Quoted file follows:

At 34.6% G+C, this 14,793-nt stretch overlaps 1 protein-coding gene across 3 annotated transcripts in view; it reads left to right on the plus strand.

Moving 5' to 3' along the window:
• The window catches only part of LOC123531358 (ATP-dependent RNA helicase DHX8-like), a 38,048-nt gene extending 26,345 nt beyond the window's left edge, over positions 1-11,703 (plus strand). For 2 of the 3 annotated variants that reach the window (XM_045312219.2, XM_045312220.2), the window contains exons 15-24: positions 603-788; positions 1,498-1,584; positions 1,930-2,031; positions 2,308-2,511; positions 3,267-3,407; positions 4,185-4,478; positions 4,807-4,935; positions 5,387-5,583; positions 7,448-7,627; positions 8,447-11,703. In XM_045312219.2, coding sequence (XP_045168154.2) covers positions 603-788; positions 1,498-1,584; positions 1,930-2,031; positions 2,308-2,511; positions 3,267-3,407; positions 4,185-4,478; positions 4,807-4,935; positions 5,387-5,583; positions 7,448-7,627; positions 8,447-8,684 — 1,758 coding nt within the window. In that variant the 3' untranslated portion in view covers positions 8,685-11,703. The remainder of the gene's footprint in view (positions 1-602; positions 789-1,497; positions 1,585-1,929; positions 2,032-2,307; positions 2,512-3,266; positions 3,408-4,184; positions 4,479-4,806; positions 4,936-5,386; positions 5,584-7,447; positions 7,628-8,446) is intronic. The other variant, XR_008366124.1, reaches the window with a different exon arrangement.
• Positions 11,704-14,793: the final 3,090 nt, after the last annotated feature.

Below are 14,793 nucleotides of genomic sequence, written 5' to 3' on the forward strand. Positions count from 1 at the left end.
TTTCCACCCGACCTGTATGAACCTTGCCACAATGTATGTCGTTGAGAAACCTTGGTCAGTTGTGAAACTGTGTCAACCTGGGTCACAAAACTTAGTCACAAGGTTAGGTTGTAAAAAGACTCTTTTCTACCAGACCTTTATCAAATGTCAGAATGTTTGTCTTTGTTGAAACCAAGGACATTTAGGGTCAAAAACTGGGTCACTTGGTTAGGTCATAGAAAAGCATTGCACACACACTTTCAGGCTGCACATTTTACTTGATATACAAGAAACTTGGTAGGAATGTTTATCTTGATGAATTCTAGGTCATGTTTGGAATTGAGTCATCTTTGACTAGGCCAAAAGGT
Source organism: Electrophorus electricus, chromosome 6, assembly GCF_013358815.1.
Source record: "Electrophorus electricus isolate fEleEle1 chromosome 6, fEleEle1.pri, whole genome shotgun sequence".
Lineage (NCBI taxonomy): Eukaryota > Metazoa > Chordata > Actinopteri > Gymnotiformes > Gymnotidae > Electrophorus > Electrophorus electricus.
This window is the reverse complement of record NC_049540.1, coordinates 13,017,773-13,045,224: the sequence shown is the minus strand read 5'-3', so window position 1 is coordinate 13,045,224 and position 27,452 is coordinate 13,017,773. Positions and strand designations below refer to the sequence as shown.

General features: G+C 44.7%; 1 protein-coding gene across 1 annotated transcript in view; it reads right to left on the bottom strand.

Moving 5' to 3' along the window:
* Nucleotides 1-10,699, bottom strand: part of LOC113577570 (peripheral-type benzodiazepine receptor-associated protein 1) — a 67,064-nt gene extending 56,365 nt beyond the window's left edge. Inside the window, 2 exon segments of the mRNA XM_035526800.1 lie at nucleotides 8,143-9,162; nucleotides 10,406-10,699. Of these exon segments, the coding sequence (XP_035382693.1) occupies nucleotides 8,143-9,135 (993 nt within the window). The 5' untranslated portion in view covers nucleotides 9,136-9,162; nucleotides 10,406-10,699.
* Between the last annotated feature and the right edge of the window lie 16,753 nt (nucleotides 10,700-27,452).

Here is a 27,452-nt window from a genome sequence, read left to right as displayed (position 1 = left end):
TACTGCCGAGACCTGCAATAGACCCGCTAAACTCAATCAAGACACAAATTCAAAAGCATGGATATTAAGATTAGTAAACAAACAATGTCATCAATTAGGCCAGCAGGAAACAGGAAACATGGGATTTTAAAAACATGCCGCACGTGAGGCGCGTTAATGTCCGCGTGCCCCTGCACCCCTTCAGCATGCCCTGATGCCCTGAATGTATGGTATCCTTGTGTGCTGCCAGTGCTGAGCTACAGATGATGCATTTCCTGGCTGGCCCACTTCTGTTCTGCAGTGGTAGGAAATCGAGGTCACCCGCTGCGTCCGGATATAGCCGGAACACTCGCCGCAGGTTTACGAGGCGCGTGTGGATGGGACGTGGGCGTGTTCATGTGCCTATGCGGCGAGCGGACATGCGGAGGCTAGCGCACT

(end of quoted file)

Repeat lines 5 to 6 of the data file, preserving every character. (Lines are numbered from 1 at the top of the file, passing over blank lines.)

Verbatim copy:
Below are 14,793 nucleotides of genomic sequence, written 5' to 3' on the forward strand. Positions count from 1 at the left end.
TTTCCACCCGACCTGTATGAACCTTGCCACAATGTATGTCGTTGAGAAACCTTGGTCAGTTGTGAAACTGTGTCAACCTGGGTCACAAAACTTAGTCACAAGGTTAGGTTGTAAAAAGACTCTTTTCTACCAGACCTTTATCAAATGTCAGAATGTTTGTCTTTGTTGAAACCAAGGACATTTAGGGTCAAAAACTGGGTCACTTGGTTAGGTCATAGAAAAGCATTGCACACACACTTTCAGGCTGCACATTTTACTTGATATACAAGAAACTTGGTAGGAATGTTTATCTTGATGAATTCTAGGTCATGTTTGGAATTGAGTCATCTTTGACTAGGCCAAAAGGT